Paul knew that only through strengthening his relationship with God was he able to both abound and be abased. When we are in trouble, we need to contact God first.
John Reid, in contrasting God's faithfulness and dependability with man's, paints a very dismal picture of man's current lack of dependability and his inability to direct his steps rightly. Is it possible for God to redirect this perverse heart of man to c. . .
John Ritenbaugh stresses that salvation is an entire creative process undertaken by God to justify, sanctify, and glorify a called out body of individuals. Ephesians 2:8 uses the perfect tense 'saved,' indicating an action started in the past and continuin. . .
In this Feast of Trumpets message, John Ritenbaugh reiterates that salvation is not a one time event, but a continuous process analogous to the birth process—not just immunity from death, but a total dramatic transformation of our nature into a total. . .
Where does real power reside? All power has its source in God—and not just the kind of power we typically think of.
John Ritenbaugh, reflecting on how God perceives us, indicates that God established permanent patterns, electing Abraham, Isaac, and Jacob, as well as all of those He has called. This Election (predestined and foreordained by Almighty God) should be the do. . .
The ultimate shame for a covenant people is to be found disloyal. God will be faithful to His purpose for humankind and will pursue it to its glorious end.
Genuine humility is one of the most elusive characteristics a person can attain. It consists of of self-respect accompanied by a genuine desire to serve.
John Ritenbaugh, cuing in Romans 11:26, which states that the calling of God is irrevocable and eventually the vast majority of Israel will be saved, suggests that the conversion of the Gentiles is part of God's plan to bring maximum conversion. As God's c. . .
Jesus reveals that the Father has always had supreme authority, and that He and His Father are absolutely at one in purpose. We must conform to their image.
Time-lapse cinematography—such as a five-minute video clip composed of 100,000 slightly different pictures—is a useful way of understanding how each moment of our lives relates to the overall progression. So even though a present "snapshot" of . . .
Richard Ritenbaugh, focuses again on Book Two, aligned with Exodus, Ruth, and Pentecost, emphasizing the wave loaves made of beaten down flour with leavening and baked with intense heat—loaves which symbolize us and our preparation for the Kingdom of. . .
Life seems to be one trial after another. However, God has revealed an astounding facet of God's love that should give us the faith to soldier on.
Richard Ritenbaugh, cuing in Psalm 118, the sixth and final halal or pilgrimage psalm, proclaiming, "This is the day the Lord has made, let us rejoice and be glad," emphasizes that this prophetic psalm, demonstrating God's sovereignty over all ev. . .
John Ritenbaugh emphasizes how intimately God is involved with the intimate details of our life, including our conception and birth, supplying spiritual gifts or abilities to carry out His work. David reflects that God knows us searchingly, even our secret. . .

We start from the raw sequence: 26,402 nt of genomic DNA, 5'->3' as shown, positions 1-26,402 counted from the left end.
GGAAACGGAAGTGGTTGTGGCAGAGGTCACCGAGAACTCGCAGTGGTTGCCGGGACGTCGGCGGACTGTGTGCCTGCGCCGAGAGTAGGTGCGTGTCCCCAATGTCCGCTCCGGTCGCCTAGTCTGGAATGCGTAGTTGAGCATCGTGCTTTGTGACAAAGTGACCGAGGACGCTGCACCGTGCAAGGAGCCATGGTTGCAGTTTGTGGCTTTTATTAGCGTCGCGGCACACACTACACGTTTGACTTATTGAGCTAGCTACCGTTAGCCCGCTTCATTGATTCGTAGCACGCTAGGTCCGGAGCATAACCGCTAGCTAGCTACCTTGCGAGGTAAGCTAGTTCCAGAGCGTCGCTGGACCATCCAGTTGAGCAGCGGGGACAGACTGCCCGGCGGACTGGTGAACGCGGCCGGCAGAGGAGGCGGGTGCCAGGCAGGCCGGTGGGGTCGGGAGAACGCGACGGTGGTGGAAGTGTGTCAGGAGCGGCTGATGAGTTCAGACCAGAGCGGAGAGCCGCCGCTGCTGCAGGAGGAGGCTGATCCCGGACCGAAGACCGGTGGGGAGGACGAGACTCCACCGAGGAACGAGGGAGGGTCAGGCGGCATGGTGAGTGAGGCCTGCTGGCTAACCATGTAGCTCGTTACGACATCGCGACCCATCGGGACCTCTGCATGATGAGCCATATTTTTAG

Gideon began his life as a coward, became a conqueror, and ended a compromiser, all the while needing assurances from God to bolster his flagging faith.
In John 6:35-40, Jesus expands on His earlier saying that believing in Him is the work of God: "And Jesus said to them, 'I am the bread of life. He who comes to Me ...'"
Richard Ritenbaugh, reflecting on the difficulties in translation from Greek and Hebrew to English, as well as comprehending spiritual truths with a fleshly mind, maintains that it is only through God's Holy Spirit we can comprehend those truths at all. Ev. . .
John Ritenbaugh, reiterating that the times we are about to go through will be unparalleled history, suggests that we need to keep our vision before us. We have the obligation to be loyal to Jesus Christ. We cannot, as our forebears did on the Sinai, harde. . .
Here is the story of a young man's momentous choice regarding his keeping of the Sabbath, a decision he had to make all on his own.
Martin Collins, observing that, in the first five books in the Bible, there are no statements of "Thank you," nevertheless reminds us that the thank offerings in Leviticus 21:29 indicate that thanksgiving has a singularly profound meaning. King D. . .
Martin Collins admonishes that we desperately need to avoid shallow thinking and distractions, developing spiritual depth by meditating (using mental exercise and effort) upon God's creation, His truth, His Law and His standards of morality and righteousne. . .
In an environment in which we are continually lied to (in politics, popular media, marketing techniques, insurance adjustment, etc.) it is no wonder that our faith in anything is flagging. Nevertheless, we are asked to believe in a Being nobody has directl. . .
Martin Collins, focusing on Habakkuk's stance of assuming the position of a watchman, being willing to accept God's ultimate judgment on his people even when the circumstances seem to contradict revelation, emphasizes that all of God's called-out ones are . . .
Martin Collins suggests that we live in a society that paradoxically feels no shame for its dishonesty and deceit, but feels profoundly ashamed of God and His way of life. It is axiomatic that those who follow God's ways will suffer ridicule or persecution. . .
Constant, earnest prayer keeps faith alive and makes certain the receiving of the qualities that make us in the image of God. God's purpose comes first.
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